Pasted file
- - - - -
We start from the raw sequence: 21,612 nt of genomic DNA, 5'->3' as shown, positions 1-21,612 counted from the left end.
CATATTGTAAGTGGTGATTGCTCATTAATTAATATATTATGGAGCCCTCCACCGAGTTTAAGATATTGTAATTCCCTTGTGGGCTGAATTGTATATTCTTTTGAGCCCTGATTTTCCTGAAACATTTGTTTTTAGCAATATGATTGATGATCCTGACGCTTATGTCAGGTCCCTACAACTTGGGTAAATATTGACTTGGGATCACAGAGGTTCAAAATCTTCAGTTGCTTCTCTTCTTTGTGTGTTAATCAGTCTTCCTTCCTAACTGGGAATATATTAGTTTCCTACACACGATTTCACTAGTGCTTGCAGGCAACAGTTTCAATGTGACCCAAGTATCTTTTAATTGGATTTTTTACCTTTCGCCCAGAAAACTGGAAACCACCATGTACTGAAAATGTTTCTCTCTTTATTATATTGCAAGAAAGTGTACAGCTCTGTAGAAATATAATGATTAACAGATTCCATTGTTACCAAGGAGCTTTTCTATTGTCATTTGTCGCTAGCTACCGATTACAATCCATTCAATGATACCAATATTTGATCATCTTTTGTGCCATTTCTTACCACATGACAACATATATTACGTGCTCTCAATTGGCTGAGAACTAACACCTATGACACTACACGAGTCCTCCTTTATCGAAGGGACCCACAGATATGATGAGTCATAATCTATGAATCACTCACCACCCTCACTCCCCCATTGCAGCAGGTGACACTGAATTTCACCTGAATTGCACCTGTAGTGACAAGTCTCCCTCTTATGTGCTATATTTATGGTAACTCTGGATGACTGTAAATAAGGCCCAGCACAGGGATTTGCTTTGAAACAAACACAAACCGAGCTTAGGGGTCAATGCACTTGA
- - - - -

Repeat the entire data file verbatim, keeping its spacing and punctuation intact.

We start from the raw sequence: 21,612 nt of genomic DNA, 5'->3' as shown, positions 1-21,612 counted from the left end.
CATATTGTAAGTGGTGATTGCTCATTAATTAATATATTATGGAGCCCTCCACCGAGTTTAAGATATTGTAATTCCCTTGTGGGCTGAATTGTATATTCTTTTGAGCCCTGATTTTCCTGAAACATTTGTTTTTAGCAATATGATTGATGATCCTGACGCTTATGTCAGGTCCCTACAACTTGGGTAAATATTGACTTGGGATCACAGAGGTTCAAAATCTTCAGTTGCTTCTCTTCTTTGTGTGTTAATCAGTCTTCCTTCCTAACTGGGAATATATTAGTTTCCTACACACGATTTCACTAGTGCTTGCAGGCAACAGTTTCAATGTGACCCAAGTATCTTTTAATTGGATTTTTTACCTTTCGCCCAGAAAACTGGAAACCACCATGTACTGAAAATGTTTCTCTCTTTATTATATTGCAAGAAAGTGTACAGCTCTGTAGAAATATAATGATTAACAGATTCCATTGTTACCAAGGAGCTTTTCTATTGTCATTTGTCGCTAGCTACCGATTACAATCCATTCAATGATACCAATATTTGATCATCTTTTGTGCCATTTCTTACCACATGACAACATATATTACGTGCTCTCAATTGGCTGAGAACTAACACCTATGACACTACACGAGTCCTCCTTTATCGAAGGGACCCACAGATATGATGAGTCATAATCTATGAATCACTCACCACCCTCACTCCCCCATTGCAGCAGGTGACACTGAATTTCACCTGAATTGCACCTGTAGTGACAAGTCTCCCTCTTATGTGCTATATTTATGGTAACTCTGGATGACTGTAAATAAGGCCCAGCACAGGGATTTGCTTTGAAACAAACACAAACCGAGCTTAGGGGTCAATGCACTTGA